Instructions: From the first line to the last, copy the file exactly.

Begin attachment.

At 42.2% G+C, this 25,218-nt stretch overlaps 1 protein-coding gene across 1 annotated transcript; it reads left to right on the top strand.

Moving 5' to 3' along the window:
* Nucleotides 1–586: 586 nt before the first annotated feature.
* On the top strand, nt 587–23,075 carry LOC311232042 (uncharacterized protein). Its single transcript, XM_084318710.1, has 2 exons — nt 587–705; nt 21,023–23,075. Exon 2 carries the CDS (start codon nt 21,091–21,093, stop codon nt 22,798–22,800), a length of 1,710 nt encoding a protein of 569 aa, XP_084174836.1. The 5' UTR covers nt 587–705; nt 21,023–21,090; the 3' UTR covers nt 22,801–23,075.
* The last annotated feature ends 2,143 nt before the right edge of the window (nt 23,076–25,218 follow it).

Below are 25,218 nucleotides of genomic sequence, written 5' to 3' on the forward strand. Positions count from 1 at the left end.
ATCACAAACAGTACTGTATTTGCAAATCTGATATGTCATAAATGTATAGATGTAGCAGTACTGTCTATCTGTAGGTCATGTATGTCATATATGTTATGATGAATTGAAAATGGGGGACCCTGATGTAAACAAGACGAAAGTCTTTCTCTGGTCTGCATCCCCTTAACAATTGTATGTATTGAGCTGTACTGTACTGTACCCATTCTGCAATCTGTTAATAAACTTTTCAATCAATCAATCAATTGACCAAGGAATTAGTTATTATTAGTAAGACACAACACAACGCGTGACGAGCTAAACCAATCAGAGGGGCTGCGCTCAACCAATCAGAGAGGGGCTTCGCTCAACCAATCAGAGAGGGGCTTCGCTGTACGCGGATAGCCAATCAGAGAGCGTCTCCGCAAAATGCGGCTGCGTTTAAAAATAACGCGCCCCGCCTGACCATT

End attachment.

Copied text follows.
At 42.2% G+C, this 25,218-nt stretch overlaps 1 protein-coding gene across 1 annotated transcript; it reads left to right on the top strand.

Moving 5' to 3' along the window:
* Nucleotides 1–586: 586 nt before the first annotated feature.
* On the top strand, nt 587–23,075 carry LOC311232042 (uncharacterized protein). Its single transcript, XM_084318710.1, has 2 exons — nt 587–705; nt 21,023–23,075. Exon 2 carries the CDS (start codon nt 21,091–21,093, stop codon nt 22,798–22,800), a length of 1,710 nt encoding a protein of 569 aa, XP_084174836.1. The 5' UTR covers nt 587–705; nt 21,023–21,090; the 3' UTR covers nt 22,801–23,075.
* The last annotated feature ends 2,143 nt before the right edge of the window (nt 23,076–25,218 follow it).

Below are 25,218 nucleotides of genomic sequence, written 5' to 3' on the forward strand. Positions count from 1 at the left end.
ATCACAAACAGTACTGTATTTGCAAATCTGATATGTCATAAATGTATAGATGTAGCAGTACTGTCTATCTGTAGGTCATGTATGTCATATATGTTATGATGAATTGAAAATGGGGGACCCTGATGTAAACAAGACGAAAGTCTTTCTCTGGTCTGCATCCCCTTAACAATTGTATGTATTGAGCTGTACTGTACTGTACCCATTCTGCAATCTGTTAATAAACTTTTCAATCAATCAATCAATTGACCAAGGAATTAGTTATTATTAGTAAGACACAACACAACGCGTGACGAGCTAAACCAATCAGAGGGGCTGCGCTCAACCAATCAGAGAGGGGCTTCGCTCAACCAATCAGAGAGGGGCTTCGCTGTACGCGGATAGCCAATCAGAGAGCGTCTCCGCAAAATGCGGCTGCGTTTAAAAATAACGCGCCCCGCCTGACCATT